Revision anterior cruciate ligament surgery

Clin Sports Med. 1999 Jan;18(1):109-71. doi: 10.1016/s0278-5919(05)70133-2.


An increasing number of revision ACL reconstructions are being performed each year. Revision ACL surgery is challenging and cannot be approached in the same manner as primary ACL surgery. Successful revision ACL surgery requires a detailed history, a comprehensive physical examination, appropriate radiologic studies, and careful preoperative planning. The results of revision ACL surgery do not equal the results of primary ACL surgery, and this should be explained to the patient prior to surgery. In order to avoid repeating errors that led to failure of the primary reconstruction, the etiology of the primary failure must be clearly understood before proceeding with the revision procedure. Although graft failure is the most common reason for failure of the original reconstruction and revision surgery, other non-graft-related problems, such as loss of motion, extensor mechanism dysfunction, and degenerative arthritis, can also result in an unsatisfactory outcome and residual complaints. Errors in surgical technique, specifically nonanatomic graft placement and failure to address associated ligamentous injuries at the time of the original procedure, are responsible for graft failures in most reported series. Preoperative planning must address the issues of graft selection, skin incisions, hardware removal, tunnel placement, graft fixation, and associated ligamentous injuries. Loss of motion and in some cases enlarged bone tunnels may require a staged approach. Because of the weaker initial graft fixation, laxity of secondary restraints, the potential need to address associated ligamentous injuries, and the presence of more significant articular cartilage changes, an accelerated rehabilitation program is inappropriate in most revision cases. Successful revision ACL surgery requires a motivated and compliant patient, a well thought out plan, and an experienced surgeon who is knowledgeable and proficient with a variety of different surgical techniques, graft sources, and graft fixation techniques.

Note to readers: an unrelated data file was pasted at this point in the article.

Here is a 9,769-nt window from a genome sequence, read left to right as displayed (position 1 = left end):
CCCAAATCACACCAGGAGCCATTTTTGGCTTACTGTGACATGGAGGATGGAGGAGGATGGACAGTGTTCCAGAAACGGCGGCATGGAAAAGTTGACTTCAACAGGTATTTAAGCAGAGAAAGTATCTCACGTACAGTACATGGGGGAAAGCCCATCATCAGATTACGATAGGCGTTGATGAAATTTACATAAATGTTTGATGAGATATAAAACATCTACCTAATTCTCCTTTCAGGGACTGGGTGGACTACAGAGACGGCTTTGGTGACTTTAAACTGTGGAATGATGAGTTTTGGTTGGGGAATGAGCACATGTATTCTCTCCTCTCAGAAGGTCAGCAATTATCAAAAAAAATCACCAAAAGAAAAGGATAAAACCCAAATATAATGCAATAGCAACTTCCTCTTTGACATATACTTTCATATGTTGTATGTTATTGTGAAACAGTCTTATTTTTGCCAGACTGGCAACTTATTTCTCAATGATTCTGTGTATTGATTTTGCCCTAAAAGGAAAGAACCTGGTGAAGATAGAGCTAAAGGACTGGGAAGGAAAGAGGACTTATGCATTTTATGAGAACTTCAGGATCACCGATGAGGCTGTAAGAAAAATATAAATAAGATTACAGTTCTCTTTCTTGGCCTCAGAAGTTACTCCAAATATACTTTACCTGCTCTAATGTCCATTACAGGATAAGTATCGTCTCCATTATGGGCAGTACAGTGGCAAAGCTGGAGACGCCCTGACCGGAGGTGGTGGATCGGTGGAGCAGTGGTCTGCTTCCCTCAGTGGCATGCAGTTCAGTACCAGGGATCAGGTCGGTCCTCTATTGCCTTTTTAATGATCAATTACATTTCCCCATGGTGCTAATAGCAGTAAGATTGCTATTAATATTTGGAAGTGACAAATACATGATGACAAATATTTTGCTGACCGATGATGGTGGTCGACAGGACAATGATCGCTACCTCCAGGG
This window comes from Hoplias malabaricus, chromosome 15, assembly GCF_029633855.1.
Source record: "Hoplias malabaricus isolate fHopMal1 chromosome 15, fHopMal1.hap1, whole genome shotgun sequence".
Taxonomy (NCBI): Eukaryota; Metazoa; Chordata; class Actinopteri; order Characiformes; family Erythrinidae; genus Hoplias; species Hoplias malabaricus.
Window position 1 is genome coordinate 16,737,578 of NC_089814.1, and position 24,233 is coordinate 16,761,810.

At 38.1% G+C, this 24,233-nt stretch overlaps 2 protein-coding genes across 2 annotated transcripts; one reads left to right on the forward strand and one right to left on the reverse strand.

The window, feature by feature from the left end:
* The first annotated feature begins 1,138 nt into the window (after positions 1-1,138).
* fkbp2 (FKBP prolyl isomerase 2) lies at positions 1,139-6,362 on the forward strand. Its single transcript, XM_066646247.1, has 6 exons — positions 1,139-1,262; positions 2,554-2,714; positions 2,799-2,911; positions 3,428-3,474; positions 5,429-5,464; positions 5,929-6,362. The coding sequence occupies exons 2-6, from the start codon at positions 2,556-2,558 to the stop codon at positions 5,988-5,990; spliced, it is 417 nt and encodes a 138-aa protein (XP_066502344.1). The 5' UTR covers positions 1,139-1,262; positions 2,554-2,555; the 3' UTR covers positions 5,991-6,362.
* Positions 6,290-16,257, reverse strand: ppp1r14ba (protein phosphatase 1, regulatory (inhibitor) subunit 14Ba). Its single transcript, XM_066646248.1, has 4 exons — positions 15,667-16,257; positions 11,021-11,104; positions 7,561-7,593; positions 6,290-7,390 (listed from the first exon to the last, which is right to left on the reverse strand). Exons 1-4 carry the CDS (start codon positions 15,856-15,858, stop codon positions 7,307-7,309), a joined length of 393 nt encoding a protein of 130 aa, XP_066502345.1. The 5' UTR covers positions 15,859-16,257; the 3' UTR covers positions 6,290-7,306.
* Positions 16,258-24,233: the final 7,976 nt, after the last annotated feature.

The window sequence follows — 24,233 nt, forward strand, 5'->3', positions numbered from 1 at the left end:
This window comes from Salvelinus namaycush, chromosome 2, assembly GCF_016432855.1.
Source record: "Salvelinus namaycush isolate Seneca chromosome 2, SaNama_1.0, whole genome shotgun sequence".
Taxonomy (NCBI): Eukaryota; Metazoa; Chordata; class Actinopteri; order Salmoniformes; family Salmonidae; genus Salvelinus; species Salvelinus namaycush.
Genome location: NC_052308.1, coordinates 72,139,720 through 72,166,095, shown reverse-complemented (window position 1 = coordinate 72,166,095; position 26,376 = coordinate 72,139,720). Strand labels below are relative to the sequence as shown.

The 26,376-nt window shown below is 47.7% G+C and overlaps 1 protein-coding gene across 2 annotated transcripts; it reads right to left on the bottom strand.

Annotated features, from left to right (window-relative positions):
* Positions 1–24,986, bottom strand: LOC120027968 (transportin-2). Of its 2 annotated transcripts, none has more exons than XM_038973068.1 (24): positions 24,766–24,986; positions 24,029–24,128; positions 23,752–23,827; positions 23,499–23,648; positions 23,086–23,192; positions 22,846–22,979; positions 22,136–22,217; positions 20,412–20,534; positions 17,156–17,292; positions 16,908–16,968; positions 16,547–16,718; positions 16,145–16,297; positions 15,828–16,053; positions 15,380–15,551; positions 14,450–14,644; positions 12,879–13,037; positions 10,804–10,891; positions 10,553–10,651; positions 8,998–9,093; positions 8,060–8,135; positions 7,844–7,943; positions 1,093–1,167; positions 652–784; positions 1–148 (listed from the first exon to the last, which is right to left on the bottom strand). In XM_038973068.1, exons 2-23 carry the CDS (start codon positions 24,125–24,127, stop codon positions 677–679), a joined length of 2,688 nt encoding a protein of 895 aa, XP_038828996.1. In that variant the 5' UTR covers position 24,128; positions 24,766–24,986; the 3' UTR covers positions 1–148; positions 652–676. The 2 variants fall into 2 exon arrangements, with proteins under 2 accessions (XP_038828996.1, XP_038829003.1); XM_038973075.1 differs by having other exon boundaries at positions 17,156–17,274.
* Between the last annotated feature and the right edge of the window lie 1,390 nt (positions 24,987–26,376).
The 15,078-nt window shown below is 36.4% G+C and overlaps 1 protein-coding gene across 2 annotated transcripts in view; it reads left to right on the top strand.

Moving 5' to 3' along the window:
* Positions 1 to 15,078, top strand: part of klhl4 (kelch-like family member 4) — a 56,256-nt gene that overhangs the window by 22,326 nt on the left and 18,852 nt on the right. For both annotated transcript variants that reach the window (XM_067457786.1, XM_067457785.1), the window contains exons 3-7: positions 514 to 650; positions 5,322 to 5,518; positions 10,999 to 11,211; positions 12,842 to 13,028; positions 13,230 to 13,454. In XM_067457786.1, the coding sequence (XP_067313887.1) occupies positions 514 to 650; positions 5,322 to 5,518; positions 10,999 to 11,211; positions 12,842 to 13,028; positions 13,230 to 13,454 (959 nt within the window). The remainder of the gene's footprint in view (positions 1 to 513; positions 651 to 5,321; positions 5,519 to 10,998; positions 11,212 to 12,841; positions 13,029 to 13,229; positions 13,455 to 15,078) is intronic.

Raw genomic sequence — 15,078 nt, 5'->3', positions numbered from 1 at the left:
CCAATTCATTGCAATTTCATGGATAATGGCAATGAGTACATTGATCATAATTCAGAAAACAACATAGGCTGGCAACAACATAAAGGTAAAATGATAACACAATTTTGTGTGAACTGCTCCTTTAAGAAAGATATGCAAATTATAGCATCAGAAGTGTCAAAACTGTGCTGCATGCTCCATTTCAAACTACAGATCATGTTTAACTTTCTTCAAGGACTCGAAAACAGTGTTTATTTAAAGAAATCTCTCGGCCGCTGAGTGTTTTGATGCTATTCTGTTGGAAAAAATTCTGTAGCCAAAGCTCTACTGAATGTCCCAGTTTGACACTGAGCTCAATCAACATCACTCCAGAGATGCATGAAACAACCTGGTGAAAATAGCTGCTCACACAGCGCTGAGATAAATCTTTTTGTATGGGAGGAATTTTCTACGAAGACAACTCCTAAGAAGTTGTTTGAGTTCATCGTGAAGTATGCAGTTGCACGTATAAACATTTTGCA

Publication types

  • Review

MeSH terms

  • Anterior Cruciate Ligament / surgery*
  • Anterior Cruciate Ligament Injuries
  • Cartilage, Articular / pathology
  • Cartilage, Articular / surgery
  • Clinical Competence
  • Diagnostic Imaging
  • Graft Survival
  • Humans
  • Joint Instability / surgery
  • Knee Joint / physiopathology
  • Knee Joint / surgery
  • Medical History Taking
  • Motivation
  • Muscle, Skeletal / physiopathology
  • Osteoarthritis / pathology
  • Osteoarthritis / physiopathology
  • Osteoarthritis / surgery
  • Patient Care Planning
  • Patient Compliance
  • Physical Examination
  • Range of Motion, Articular / physiology
  • Reoperation
  • Treatment Outcome